Ligature risk of disabled facilities in custody suites addressed
Emergency alarm cords in disabled toilets in police custody facilities are to be replaced with “alternative means of raising alarm” to stop them being used as ligatures by detainees to self-harm.
Concerns arose following an investigation by the Independent Office for Police Conduct (IOPC) into an incident in which a man was able to bite off a section of emergency cord from a disabled toilet in a custody suite, conceal it, and later use it in an attempt to take his life after he was placed in a cell.
Fortunately, the man was under a 30-minute observation check and was discovered in time by a detention officer. The man had become unresponsive but made a full recovery after receiving medical treatment.
The subsequent IOPC report recommended that the preventative action since taken by the force concerned should be replicated across the police service. This was readily accepted by the National Police Chiefs’ Council (NPCC) and work is now underway across England and Wales to ensure that lifeline cords are replaced with an alternative means of raising alarm that cannot be used as a ligature.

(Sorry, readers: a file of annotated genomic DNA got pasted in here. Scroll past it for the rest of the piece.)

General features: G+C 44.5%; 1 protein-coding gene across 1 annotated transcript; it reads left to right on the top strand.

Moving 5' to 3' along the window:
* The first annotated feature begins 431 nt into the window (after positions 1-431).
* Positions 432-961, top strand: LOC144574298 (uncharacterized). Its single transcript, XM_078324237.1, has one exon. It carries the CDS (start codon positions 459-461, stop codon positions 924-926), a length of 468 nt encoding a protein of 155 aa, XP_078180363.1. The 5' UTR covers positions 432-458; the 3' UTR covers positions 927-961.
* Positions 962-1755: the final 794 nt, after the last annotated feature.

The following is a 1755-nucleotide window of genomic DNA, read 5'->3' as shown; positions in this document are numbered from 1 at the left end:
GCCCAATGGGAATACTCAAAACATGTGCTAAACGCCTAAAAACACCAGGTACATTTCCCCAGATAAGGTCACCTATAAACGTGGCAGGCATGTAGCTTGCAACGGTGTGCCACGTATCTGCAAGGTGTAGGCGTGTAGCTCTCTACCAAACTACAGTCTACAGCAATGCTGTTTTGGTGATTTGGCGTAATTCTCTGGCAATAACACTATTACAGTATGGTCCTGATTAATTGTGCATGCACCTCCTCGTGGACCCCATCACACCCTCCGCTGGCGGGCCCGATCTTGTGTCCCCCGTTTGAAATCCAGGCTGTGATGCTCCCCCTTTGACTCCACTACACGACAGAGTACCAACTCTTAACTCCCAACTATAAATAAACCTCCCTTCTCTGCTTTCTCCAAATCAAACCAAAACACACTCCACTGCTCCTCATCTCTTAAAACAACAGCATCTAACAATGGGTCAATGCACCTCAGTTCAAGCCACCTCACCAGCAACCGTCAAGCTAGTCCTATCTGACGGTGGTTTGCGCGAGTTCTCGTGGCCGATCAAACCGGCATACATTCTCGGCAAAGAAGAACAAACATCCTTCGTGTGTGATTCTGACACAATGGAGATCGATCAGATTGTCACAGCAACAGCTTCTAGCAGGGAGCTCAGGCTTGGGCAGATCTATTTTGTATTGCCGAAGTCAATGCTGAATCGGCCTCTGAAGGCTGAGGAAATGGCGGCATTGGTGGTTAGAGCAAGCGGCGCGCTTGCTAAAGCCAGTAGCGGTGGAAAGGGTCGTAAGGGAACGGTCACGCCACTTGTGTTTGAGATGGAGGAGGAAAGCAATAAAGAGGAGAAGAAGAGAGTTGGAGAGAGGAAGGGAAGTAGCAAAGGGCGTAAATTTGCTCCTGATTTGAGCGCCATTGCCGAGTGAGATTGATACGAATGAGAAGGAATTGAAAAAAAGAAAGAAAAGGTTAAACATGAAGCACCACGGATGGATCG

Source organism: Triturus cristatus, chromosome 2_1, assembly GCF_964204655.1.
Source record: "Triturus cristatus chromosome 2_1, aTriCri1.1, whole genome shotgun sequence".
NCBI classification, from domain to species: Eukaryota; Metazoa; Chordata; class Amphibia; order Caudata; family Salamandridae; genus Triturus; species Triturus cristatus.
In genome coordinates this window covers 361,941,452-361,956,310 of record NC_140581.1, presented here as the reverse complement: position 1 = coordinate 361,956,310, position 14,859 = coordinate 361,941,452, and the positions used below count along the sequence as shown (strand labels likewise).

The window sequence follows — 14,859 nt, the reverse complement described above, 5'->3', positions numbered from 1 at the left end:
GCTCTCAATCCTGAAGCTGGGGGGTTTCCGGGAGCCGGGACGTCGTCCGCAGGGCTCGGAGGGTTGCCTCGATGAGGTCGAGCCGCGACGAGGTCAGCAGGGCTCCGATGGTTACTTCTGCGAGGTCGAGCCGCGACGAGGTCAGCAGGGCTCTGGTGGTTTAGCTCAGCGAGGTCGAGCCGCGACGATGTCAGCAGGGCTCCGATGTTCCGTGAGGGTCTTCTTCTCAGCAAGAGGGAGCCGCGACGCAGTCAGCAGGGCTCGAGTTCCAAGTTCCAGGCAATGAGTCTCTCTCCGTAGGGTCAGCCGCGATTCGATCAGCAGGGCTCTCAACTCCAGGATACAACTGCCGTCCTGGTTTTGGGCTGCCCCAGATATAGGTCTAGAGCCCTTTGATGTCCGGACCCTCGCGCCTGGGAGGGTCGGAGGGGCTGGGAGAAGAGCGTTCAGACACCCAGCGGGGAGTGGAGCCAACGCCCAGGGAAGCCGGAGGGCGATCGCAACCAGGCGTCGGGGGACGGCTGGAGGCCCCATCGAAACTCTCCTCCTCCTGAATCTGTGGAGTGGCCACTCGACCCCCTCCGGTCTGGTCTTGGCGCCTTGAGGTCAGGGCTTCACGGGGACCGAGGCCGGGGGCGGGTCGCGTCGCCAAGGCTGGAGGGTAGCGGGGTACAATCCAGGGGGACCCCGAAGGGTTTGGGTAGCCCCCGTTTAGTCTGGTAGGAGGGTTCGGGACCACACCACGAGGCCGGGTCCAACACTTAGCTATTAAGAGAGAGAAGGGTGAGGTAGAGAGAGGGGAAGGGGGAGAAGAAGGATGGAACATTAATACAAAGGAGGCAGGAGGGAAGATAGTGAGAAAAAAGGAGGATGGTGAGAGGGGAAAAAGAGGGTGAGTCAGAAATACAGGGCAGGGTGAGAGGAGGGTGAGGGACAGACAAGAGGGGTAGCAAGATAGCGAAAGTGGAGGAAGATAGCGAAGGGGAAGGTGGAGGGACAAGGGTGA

Jonathan Green, IOPC Deputy Director General, said: “Arising from a recent near-miss investigation, we have drawn attention to a risk of emergency cords in disabled toilets being used as a ligature, which has implications for many custody suites. The force concerned took urgent action and it was important the learning identified was disseminated much further for the safety of detainees. It is accepted that some people in custody can be experiencing a time of personal crisis and are therefore highly vulnerable.
“We are grateful the NPCC has acted swiftly and shared this knowledge widely through its custody portfolio forum, so that preventative action can be taken throughout facilities in England and Wales. The National Police Estates Group is also being advised to incorporate this learning into guidance for any new custody facilities or refurbishment works.”